Why the news media's pain is not our pleasure

Newspapers are evolving in the face of digital disruption. We may just not like what they're evolving into.

by Adam Gale
Last Updated: 31 Jul 2017

Learning that the newspaper industry is in trouble is like finding out traffic wardens are taking a severe pay cut: you’re not exactly going to shed any tears. But on reflection, do you really want to live in a world without them? After all, there’s only so much punishment they can take.

Take Trinity Mirror, one of the biggest newspaper groups and the owner the Daily Mirror as well as numerous local papers. It just announced a 14.6% drop in its first half revenues to £320m. Circulation revenues were down 6.3% despite price rises, while print display advertising fell 17.9%.

There was no particularly shocking event that caused it and Trinity Mirror is not especially unusual in the sector. This is just what you expect for newspapers now.

Print media has been wasting away since the late 90s, when the internet convinced us all that talk is not just cheap, it’s free. Anyone with an opinion or a story could put it online. Fearful of being left behind or undercut by their rivals, the papers started uploading their own content to the web, for nothing.

Given the pittance that could be earned from digital advertising, it didn’t look like much of a business plan - especially once executives realised their websites were cannibalising their own far more lucrative print products. Circulations have nearly halved in a decade, while advertising revenue has plummeted as the tech giants offer ever more targeted ways of reaching potential customers.

After a sluggish start, the industry did evolve in response, and is continuing to do so. Common strategies involve a mixture of sponsored content, live events, ecommerce and lead generation, ancillary services (like Guardian Soulmates), leveraging user data for marketing purposes and, of course, investing in their websites.

Some have implemented paywalls, most successfully the Financial Times, while others have gone for scale. The stellar example there is the Mail Online, which has a truly vast global audience and continues to grow by double figures each year.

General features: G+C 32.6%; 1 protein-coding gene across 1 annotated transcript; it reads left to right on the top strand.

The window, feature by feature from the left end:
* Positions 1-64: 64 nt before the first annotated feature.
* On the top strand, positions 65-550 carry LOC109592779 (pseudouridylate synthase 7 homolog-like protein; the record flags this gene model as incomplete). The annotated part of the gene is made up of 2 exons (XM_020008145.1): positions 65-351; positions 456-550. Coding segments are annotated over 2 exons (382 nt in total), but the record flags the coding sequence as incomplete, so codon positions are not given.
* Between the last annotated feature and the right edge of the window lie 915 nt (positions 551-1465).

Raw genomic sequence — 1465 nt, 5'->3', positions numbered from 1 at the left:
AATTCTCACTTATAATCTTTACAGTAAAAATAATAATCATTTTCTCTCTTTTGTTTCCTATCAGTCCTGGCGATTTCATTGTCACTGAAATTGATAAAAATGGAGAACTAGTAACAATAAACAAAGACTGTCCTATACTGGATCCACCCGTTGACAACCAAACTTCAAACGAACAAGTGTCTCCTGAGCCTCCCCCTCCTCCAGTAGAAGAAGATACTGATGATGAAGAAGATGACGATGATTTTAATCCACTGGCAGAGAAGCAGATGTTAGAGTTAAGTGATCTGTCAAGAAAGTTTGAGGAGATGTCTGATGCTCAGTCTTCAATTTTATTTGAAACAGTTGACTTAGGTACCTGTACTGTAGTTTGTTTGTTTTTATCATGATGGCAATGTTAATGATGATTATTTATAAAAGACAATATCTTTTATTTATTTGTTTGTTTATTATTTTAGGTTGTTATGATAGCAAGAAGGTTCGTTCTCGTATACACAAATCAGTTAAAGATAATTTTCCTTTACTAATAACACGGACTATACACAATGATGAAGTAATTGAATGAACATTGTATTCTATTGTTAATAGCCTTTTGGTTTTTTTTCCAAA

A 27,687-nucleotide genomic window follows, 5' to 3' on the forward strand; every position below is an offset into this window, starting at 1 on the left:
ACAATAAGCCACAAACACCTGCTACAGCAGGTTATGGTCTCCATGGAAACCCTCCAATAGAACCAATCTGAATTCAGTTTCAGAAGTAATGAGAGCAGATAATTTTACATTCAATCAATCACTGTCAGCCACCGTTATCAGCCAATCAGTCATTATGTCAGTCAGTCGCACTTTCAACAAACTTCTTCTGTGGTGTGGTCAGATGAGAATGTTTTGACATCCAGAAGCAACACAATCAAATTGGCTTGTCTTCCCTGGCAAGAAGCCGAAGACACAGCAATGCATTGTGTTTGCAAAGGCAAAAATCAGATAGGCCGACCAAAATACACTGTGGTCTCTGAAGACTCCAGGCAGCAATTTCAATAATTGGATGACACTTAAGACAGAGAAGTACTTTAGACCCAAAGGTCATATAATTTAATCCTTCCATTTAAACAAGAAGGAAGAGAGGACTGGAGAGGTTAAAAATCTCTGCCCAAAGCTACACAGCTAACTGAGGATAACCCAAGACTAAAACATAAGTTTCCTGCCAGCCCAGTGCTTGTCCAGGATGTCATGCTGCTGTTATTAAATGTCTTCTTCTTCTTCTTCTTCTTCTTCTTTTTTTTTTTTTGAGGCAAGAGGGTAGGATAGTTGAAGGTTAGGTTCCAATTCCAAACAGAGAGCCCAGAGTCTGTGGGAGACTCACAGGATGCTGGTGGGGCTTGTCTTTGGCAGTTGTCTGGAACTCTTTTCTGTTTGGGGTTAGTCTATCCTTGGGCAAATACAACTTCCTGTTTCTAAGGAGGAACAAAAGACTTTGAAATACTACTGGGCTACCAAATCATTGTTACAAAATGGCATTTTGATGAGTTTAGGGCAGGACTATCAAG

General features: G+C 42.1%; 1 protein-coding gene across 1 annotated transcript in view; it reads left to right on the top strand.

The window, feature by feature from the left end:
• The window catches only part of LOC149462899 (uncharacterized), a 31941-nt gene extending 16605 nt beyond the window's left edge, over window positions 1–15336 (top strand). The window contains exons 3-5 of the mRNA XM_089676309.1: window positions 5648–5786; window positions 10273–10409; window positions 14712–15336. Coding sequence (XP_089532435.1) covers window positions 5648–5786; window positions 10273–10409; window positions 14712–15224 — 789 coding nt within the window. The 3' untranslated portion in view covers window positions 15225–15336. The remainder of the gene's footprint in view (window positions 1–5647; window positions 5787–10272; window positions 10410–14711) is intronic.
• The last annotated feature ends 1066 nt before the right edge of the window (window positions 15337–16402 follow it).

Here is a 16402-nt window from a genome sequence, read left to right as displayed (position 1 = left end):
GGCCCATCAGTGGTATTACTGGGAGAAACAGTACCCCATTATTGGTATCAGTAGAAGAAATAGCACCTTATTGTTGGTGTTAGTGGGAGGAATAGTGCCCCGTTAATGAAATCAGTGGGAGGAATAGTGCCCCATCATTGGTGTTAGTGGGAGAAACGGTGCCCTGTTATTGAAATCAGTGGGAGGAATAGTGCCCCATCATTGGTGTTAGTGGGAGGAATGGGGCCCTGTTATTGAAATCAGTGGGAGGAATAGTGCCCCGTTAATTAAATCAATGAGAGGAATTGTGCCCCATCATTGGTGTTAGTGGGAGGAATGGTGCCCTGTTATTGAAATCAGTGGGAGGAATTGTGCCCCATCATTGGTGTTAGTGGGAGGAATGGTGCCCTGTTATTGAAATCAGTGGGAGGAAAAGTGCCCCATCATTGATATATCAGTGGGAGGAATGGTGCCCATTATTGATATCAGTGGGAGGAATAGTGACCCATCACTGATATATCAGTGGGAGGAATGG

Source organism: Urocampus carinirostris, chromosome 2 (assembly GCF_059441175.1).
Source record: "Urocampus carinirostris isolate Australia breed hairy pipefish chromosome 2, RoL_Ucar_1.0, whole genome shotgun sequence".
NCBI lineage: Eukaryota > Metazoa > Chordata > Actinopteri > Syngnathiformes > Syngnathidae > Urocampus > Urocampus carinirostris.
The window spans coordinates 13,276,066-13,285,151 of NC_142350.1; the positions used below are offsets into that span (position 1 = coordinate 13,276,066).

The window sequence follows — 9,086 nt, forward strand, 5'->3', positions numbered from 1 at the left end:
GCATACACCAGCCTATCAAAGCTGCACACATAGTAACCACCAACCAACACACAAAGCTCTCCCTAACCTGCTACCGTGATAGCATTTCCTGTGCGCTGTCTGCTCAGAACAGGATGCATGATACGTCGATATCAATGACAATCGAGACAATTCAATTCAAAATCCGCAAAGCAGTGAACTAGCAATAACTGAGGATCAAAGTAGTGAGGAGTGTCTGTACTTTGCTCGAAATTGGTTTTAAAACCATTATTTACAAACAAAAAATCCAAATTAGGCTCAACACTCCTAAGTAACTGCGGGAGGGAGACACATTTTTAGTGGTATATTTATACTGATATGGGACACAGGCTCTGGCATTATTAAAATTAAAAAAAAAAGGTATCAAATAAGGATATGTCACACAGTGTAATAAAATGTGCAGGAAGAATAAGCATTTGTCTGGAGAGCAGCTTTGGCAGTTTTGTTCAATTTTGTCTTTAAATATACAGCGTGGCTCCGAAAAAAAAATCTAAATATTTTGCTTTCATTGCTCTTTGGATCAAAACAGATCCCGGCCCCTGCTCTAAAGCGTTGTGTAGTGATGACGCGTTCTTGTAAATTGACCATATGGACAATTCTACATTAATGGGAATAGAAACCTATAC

Yet the relative success of its parent business, Daily Mail and General Trust (DGMT) actually has far more to do with the rise of its B2B division (business information, events and other such things), which now dwarfs both print and online - £1.2bn turnover in 2016, compared to £484m and £93m respectively.

That’s a very effective example of diversification rescuing a declining business. Good news for media companies wanting to survive, but it leaves the rest of us with a major problem.

Journalism is supposed to provide a public service. When it does its job, it holds truth to power, it exposes corruption and it gives voters, businesses, investors and consumers the facts to make informed decisions. Free information is the oil of a free society.

Unfortunately, an individual’s decision to buy a paper or read an article online has nothing to do with that public good. We have other reasons for wanting to know what’s going on, ranging from a healthy interest in current affairs to a morbid curiosity about celebrity cosmetic surgery fails. Few of us buy papers or read online stories to be better citizens.

So we run into a classic game theory problem. It’s best for the whole group if everyone pays a little to support a healthy media, but it’s best for any individual if everyone else pays for it, except me. Indeed, only 6% of us are reportedly willing to cough up for online news, while approximately 30% of us now use revenue-denying adblockers.

The result is that the resource that actually goes into general purpose journalism (as opposed to industry niches) has declined substantially and is continuing to do so as headcounts drop and salaries stagnate. The media business survives by diversifying, but its purpose does not.

It’s hardly surprising in the circumstances that we’re seeing a rising tide of ‘clickbait’, or indeed that papers are increasingly beholden to wealthy owners seeking public influence. Ultimately, you get what you pay for.

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